All Things Saxophone

Cannonball Big Bell Stone Series Alto Sax

Last modified 09/12/08


Questions or comments?  Send us an email

Cannonball began manufacturing their instruments in 1996.  Based in Salt Lake City, they are truly preserving a classic approach to making saxophones.  One thing I can say for these horns is they are truly works of art.  They are tops in the industry today for making horns with aesthetic appeal.  Each saxophone is available in a variety of finishes.  See them all at

· Construction, look & feel

Because of the great finishes available this horn looks as good as they come, and it can look exactly how YOU want it to.  This saxophone is ornately engraved and inlaid with semi precious stone on the keys.  The horn has good action but I was disappointed with the layout of the spatula keys for low C#, B, & B flat.  They have a similar mechanism to the best construction today but it doesn’t feel as good as the Yamaha Custom Z or the Buffet 400.   The transitions between the spatula notes are klunkier than I would expect for a premium horn like this.  The optional necks are a nice feature — each horn comes with two and they fit well with the saxophone.  Pads are good construction with nickel resonators throughout.

· Sound

Man, this horn has a BIG sound when the Fat Neck is attached!  The other necks produce a good sound but not like the Fat Neck.  The big bell construction that these Cannonball’s are known for does indeed make for a fat sound.  It’s as big as a King Super 20 but not quite as solid as my current favorite, the Buffet 400 series Alto.  I played both of these horns and all of the neck combinations with my standard setup (Meyer 6M, Harrison ligature, Zonda 3.5 reed), and there was no difference in sound for the finishes; just with the Fat Neck.  Here’s a sample of my sound with the Fat Neck on the horn with the Raven finish:


Cannonboll Stone Series Raven with “Fat Neck”


· Intonation

The horn has some sharp & flat issues in the altissimo — nothing real serious but not as tight as the Yamaha Custom or the Buffet 400.  The scale is very solid in the standard range of the horn.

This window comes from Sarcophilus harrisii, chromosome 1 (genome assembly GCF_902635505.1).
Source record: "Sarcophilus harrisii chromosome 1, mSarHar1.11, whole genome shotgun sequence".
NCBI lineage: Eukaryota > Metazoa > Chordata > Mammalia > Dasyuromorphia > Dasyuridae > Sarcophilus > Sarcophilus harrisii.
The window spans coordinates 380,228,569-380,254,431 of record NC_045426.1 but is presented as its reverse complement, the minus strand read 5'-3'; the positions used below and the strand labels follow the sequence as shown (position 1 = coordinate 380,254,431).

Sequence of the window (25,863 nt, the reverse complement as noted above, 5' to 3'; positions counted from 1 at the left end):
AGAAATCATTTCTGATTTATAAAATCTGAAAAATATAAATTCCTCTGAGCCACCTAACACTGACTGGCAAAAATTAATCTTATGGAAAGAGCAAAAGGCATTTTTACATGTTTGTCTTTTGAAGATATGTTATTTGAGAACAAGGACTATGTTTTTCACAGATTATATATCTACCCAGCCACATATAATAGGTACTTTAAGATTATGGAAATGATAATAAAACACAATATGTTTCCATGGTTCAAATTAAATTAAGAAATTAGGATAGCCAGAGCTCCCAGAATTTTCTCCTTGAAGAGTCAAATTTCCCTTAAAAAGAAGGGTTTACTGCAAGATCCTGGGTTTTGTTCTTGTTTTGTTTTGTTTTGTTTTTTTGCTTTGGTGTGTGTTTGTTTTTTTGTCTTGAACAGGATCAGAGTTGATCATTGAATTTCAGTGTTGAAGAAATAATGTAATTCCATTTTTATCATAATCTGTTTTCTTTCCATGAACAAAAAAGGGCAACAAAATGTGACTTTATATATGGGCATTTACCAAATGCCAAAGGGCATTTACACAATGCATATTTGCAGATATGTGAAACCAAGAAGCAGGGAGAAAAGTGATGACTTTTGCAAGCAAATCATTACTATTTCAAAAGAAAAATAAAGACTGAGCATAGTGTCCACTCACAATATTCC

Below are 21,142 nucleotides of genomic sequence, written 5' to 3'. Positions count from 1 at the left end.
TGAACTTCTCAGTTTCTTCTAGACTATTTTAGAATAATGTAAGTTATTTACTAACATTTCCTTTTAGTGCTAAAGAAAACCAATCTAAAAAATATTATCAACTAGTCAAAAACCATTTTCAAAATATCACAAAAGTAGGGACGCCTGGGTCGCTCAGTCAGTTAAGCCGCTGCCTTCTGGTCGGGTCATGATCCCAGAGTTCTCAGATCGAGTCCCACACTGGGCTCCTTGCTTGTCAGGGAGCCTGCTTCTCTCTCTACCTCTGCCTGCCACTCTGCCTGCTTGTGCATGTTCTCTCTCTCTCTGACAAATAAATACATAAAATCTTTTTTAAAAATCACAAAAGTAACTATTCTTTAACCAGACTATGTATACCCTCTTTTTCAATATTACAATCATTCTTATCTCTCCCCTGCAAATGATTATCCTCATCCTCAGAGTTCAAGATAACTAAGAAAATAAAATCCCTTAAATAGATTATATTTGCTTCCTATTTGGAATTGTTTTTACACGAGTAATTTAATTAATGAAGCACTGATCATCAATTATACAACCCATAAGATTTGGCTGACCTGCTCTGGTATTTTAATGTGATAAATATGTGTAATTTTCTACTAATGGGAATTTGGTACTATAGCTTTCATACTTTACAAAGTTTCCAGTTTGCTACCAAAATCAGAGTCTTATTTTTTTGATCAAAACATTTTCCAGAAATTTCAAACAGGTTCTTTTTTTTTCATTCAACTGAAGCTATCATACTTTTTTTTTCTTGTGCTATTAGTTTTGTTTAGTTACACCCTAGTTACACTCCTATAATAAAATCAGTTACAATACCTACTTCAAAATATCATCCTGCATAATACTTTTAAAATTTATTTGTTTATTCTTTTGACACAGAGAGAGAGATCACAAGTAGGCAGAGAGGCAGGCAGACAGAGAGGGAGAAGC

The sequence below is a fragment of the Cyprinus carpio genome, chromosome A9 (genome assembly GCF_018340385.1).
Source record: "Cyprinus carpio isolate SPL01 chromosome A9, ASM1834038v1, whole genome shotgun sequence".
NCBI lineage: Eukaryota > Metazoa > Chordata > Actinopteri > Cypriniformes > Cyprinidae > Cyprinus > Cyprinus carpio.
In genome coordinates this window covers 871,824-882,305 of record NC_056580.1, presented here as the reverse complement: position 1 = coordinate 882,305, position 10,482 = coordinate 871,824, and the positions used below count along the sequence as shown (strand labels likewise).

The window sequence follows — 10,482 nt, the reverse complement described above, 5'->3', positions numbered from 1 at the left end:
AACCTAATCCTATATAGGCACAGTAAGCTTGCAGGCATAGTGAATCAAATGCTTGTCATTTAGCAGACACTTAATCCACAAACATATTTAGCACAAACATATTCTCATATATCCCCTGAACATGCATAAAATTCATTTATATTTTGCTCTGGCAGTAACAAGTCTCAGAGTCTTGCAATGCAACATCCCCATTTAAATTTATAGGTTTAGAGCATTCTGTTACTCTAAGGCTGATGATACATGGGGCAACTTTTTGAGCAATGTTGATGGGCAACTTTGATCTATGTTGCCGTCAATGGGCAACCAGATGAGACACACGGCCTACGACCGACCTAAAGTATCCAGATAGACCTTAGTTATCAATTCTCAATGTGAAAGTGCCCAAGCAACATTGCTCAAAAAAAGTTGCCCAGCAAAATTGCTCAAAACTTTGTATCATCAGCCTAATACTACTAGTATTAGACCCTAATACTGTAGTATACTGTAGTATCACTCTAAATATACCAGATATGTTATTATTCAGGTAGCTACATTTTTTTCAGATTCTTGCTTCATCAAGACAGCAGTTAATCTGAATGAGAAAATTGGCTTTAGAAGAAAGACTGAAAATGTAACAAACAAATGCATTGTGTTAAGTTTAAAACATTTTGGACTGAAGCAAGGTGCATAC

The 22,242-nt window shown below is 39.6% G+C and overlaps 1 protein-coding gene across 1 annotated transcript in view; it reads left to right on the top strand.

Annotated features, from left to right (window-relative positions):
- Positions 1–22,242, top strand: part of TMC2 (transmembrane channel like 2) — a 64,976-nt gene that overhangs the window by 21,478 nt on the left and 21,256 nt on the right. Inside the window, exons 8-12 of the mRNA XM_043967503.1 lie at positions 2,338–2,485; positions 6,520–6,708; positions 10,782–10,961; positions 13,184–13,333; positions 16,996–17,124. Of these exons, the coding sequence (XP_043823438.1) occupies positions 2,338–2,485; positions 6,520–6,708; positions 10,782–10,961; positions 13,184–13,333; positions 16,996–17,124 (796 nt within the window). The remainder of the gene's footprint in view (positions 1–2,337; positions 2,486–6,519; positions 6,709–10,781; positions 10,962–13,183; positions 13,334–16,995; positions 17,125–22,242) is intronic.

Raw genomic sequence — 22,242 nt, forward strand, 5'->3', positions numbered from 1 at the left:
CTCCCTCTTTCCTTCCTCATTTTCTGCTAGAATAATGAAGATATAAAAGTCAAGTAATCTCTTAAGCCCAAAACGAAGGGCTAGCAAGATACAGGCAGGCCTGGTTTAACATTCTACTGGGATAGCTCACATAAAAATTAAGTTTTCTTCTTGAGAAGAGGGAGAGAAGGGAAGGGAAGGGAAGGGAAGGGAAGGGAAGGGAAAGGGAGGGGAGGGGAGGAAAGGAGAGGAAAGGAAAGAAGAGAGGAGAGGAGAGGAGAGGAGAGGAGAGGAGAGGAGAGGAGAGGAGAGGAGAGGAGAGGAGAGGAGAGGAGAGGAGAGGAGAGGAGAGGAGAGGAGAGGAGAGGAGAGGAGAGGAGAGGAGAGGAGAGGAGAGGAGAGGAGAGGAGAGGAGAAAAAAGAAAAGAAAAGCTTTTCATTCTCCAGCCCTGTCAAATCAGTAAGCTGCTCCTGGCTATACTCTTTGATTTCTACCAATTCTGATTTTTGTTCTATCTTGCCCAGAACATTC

· Price

Cannonball engraves their saxophones with “Designed in USA”.  This comes across as a clever marketing maneuver to make the buyer think they are made domestically.  The horn is priced a little higher (about $1900) than the other good horns made overseas in China & Taiwan but is definitely less than a Yamaha Custom or the incredibly overpriced Selmer Reference.  Well priced but still not quite the best buy in a saxophone.  Also, it’s not available through the Internet — Cannonball has a noble objective for not allowing Internet sales (to support the local music stores and the service they provide to students), but I don’t know if that philosophy will survive in today’s e-commerce environment.


Overall, this is a damn good sax — I would even give it the nod over the classic King Super 20.  It’s the best looking, most ornate saxophone on the market today.  On the downside though, it just doesn’t play quite as well as the Buffet 400, and it costs a little more.

The Cannonball Fat Neck with under slung octave key

Keys on the Cannonball stone series are inlaid with semi-precious stone.  This photo is “Picasso Jasper” indigenous to the mountain ranges surrounding Salt Lake

Text Box: SaxophoneMan’s ratings:
(5 is best, 1 is worst)
Overall is not an average
Text Box: Sound

Text Box:  4.5

Cannonball Stone Series Alto Sax with B-ice B “Raven” finish

Cannonball Stone Series Alto Sax with black finish and silver plate keys

Cannonball's Web Site